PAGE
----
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Market rules for gas

Gradual end to government control on pricing on the cards: Union oil minister
Gas producers have written to the oil ministry offering various suggestions, including the review of the formula that puts domestic producers at a disadvantage over imported LNG.

Our Special Correspondent   |   New Delhi   |   Published 27.06.20, 04:49 AM

The government is moving towards free market pricing of gas with the current administered price mechanism going against the interest of domestic producers.

Union oil minister Dharmendra Pradhan on Friday said India would gradually end government control on pricing and would link them to market forces.

Earlier this month, the country got its own gas trading platform — Indian Gas Exchange — that would help in price discovery of local gas.

The first gas trading exchange will enable local and foreign players such as Shell, Vitol and Trafigura to sell directly to domestic customers.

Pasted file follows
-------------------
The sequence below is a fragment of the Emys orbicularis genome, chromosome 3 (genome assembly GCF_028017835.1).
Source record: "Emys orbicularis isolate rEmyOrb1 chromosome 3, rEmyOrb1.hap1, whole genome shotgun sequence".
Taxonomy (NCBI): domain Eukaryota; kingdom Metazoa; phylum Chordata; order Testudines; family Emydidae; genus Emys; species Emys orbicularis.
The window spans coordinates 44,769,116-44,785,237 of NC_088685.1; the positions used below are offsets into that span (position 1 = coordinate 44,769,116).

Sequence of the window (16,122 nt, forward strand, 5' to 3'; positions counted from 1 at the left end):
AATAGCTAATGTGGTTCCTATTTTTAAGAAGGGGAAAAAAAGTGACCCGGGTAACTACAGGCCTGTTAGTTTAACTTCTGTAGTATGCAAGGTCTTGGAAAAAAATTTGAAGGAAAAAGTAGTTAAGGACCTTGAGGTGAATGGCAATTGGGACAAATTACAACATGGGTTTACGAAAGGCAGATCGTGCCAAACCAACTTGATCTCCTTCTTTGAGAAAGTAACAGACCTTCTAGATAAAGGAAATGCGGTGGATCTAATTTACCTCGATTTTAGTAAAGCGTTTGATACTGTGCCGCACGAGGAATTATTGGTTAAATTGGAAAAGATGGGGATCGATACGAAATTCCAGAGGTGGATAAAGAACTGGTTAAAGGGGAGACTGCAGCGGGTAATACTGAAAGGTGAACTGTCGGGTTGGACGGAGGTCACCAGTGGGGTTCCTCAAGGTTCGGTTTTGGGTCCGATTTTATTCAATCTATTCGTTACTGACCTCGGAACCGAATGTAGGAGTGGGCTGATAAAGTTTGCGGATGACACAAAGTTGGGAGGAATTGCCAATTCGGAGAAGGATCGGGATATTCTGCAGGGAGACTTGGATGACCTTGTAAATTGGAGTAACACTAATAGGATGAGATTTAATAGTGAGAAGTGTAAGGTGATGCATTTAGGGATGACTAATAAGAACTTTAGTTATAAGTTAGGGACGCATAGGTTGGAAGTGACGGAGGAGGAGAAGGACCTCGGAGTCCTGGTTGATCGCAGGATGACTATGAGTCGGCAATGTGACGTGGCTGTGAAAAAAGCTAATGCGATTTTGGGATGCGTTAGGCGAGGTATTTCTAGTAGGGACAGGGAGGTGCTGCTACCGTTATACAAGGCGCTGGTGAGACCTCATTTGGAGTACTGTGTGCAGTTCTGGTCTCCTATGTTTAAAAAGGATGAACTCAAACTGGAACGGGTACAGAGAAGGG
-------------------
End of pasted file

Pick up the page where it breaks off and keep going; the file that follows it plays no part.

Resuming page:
The gas pricing formula came under fire after the prices were cut a steep 26 per cent to $2.39 per mBtu (million British thermal unit) for a period of six months beginning from April 1.

Oil industry sources said the cut in prices has brought out a lacuna in the formula which does not consider the concerns of domestic producers and their operational viability.

Gas producers have written to the oil ministry offering various suggestions, including the review of the formula that puts domestic producers at a disadvantage over imported LNG.

The ceiling price for gas from difficult fields has also been cut to $5.61 per mBtu from $8.43 per mBtu resulting in a 33.5 per cent fall.

The BJP-led government had in October 2014 adopted a formula that takes into account the volume-weighted annual average of the prices prevailing in Henry Hub (US), National Balancing Point (UK), Alberta (Canada) and Russia with a lag of one-quarter. Prices are set every six months — on April 1 and October 1 — each year.

BPCL privatisation

Pradhan said there was no going back on the decision to privatise oil marketing company BPCL in view of the slump in global energy prices.

However, the timing of the privatisation would be decided by the finance ministry and not the oil ministry. 

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